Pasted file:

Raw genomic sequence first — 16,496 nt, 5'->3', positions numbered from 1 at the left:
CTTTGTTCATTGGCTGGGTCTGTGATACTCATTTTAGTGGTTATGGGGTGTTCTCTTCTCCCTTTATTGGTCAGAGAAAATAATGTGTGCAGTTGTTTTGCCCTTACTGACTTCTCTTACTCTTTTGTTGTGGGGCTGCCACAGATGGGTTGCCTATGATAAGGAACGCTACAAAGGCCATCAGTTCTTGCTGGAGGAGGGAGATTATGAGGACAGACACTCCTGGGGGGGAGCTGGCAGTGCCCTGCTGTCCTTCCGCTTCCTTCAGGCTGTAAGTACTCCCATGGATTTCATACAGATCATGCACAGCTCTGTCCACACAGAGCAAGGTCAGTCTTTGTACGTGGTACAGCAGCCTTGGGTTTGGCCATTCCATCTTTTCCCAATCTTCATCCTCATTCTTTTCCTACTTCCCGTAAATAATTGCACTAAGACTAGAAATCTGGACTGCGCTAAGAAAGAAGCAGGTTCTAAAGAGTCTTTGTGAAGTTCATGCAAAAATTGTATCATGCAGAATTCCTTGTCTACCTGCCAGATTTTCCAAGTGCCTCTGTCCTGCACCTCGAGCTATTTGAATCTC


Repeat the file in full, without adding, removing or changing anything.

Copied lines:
Raw genomic sequence first — 16,496 nt, 5'->3', positions numbered from 1 at the left:
CTTTGTTCATTGGCTGGGTCTGTGATACTCATTTTAGTGGTTATGGGGTGTTCTCTTCTCCCTTTATTGGTCAGAGAAAATAATGTGTGCAGTTGTTTTGCCCTTACTGACTTCTCTTACTCTTTTGTTGTGGGGCTGCCACAGATGGGTTGCCTATGATAAGGAACGCTACAAAGGCCATCAGTTCTTGCTGGAGGAGGGAGATTATGAGGACAGACACTCCTGGGGGGGAGCTGGCAGTGCCCTGCTGTCCTTCCGCTTCCTTCAGGCTGTAAGTACTCCCATGGATTTCATACAGATCATGCACAGCTCTGTCCACACAGAGCAAGGTCAGTCTTTGTACGTGGTACAGCAGCCTTGGGTTTGGCCATTCCATCTTTTCCCAATCTTCATCCTCATTCTTTTCCTACTTCCCGTAAATAATTGCACTAAGACTAGAAATCTGGACTGCGCTAAGAAAGAAGCAGGTTCTAAAGAGTCTTTGTGAAGTTCATGCAAAAATTGTATCATGCAGAATTCCTTGTCTACCTGCCAGATTTTCCAAGTGCCTCTGTCCTGCACCTCGAGCTATTTGAATCTC